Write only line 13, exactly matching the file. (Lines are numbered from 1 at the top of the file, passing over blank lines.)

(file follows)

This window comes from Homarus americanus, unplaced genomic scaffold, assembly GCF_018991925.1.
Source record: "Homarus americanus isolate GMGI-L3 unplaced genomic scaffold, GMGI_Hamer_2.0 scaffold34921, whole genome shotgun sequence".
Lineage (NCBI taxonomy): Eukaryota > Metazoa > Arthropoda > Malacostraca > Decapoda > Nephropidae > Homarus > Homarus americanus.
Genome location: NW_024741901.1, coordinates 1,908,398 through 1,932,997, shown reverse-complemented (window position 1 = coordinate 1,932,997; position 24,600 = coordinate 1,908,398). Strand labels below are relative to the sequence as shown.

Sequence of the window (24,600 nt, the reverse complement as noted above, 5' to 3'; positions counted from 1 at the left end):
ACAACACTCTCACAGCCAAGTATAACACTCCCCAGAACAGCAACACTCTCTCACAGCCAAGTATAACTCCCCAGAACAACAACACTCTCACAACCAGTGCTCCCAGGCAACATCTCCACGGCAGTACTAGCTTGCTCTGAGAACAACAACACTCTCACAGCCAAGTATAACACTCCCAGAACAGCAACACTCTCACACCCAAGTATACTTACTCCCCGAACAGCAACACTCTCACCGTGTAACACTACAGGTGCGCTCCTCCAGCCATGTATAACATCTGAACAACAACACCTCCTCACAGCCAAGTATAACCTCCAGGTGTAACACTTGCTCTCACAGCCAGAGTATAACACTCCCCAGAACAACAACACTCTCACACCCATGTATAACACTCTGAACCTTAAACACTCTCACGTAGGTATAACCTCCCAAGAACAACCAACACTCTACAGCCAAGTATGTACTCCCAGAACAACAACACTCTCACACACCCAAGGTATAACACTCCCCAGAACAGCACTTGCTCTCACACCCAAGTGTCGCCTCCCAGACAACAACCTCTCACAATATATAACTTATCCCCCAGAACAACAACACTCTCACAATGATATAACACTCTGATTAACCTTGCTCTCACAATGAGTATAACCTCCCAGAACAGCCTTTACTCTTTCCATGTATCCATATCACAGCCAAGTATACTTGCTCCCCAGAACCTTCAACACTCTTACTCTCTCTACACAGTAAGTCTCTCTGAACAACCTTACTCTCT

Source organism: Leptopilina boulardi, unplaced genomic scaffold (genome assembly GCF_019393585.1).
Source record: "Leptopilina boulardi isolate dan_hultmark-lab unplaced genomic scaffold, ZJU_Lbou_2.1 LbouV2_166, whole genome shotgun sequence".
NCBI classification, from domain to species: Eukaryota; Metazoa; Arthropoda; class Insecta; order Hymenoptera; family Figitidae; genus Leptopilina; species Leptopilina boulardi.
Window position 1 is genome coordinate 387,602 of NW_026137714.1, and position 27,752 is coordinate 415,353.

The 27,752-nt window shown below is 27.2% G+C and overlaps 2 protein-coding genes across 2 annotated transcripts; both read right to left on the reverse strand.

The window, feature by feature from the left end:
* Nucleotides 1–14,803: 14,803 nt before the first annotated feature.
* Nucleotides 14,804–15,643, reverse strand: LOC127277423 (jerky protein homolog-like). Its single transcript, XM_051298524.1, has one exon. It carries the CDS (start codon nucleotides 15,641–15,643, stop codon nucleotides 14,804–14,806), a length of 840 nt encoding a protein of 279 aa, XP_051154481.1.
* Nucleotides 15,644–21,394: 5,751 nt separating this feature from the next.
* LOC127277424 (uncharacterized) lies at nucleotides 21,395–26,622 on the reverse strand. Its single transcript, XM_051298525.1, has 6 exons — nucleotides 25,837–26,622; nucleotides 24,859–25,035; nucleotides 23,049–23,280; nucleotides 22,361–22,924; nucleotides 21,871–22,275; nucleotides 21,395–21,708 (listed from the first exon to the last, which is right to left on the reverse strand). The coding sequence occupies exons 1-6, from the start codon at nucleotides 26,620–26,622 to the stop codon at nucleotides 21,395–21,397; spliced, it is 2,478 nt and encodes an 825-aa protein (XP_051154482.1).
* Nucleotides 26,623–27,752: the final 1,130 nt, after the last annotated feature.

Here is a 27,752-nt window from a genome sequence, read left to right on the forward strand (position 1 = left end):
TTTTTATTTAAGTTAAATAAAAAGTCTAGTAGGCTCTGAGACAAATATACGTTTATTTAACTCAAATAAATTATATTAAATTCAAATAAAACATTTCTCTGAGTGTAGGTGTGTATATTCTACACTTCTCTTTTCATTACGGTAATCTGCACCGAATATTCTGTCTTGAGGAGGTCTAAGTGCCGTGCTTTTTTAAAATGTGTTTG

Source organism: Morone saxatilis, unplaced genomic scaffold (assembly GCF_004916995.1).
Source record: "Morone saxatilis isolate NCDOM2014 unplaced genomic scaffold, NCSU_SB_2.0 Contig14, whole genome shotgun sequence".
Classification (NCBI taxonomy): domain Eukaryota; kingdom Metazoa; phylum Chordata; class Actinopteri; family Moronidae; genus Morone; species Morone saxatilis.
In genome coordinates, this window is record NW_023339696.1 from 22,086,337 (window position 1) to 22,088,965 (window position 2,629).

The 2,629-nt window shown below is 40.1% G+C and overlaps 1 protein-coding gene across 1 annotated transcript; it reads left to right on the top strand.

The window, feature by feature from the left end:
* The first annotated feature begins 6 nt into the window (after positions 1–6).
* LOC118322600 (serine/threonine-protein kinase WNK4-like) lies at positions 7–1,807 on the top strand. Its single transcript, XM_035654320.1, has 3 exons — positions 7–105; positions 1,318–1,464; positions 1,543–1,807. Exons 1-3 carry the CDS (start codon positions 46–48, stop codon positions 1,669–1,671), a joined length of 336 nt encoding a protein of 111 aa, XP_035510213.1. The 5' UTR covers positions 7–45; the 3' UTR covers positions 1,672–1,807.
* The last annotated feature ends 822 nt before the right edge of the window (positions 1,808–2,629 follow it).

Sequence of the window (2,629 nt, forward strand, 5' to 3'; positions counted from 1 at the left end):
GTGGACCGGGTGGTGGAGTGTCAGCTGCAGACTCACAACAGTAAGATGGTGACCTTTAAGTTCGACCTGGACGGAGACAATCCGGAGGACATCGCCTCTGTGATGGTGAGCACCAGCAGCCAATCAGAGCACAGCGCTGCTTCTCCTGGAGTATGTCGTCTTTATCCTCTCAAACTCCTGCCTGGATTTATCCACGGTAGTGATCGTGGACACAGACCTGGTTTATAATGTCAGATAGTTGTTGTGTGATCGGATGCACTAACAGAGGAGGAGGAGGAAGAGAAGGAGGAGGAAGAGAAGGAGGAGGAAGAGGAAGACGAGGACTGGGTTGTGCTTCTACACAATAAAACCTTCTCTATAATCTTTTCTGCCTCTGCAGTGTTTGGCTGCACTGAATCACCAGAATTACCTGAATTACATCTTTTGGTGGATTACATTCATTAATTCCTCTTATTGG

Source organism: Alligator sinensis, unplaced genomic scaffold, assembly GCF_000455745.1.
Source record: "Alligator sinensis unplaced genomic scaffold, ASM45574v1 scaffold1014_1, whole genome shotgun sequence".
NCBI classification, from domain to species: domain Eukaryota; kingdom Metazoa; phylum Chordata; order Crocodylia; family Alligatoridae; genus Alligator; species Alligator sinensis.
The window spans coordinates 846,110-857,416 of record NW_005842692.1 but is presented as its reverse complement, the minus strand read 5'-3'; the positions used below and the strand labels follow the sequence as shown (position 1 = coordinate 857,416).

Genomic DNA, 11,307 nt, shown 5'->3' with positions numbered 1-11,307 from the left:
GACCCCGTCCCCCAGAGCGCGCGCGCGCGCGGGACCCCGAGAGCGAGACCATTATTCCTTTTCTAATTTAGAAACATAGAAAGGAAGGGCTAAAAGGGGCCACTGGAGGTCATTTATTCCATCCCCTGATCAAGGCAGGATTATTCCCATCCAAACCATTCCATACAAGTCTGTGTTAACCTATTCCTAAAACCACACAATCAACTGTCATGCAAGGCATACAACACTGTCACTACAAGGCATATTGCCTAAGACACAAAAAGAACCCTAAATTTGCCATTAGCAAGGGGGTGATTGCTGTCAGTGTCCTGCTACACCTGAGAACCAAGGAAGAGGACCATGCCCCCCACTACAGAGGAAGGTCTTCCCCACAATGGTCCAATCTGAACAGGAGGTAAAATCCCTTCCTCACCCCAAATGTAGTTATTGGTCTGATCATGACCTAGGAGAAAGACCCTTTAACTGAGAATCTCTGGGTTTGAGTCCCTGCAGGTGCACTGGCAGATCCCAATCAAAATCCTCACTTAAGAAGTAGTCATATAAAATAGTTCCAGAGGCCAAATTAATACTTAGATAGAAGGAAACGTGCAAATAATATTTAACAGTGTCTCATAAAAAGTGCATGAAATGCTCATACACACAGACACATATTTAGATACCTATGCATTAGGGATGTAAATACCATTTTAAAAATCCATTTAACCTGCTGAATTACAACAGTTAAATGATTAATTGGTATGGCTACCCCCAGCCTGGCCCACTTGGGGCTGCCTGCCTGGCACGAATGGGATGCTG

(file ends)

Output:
* Nucleotides 1–14,803: 14,803 nt before the first annotated feature.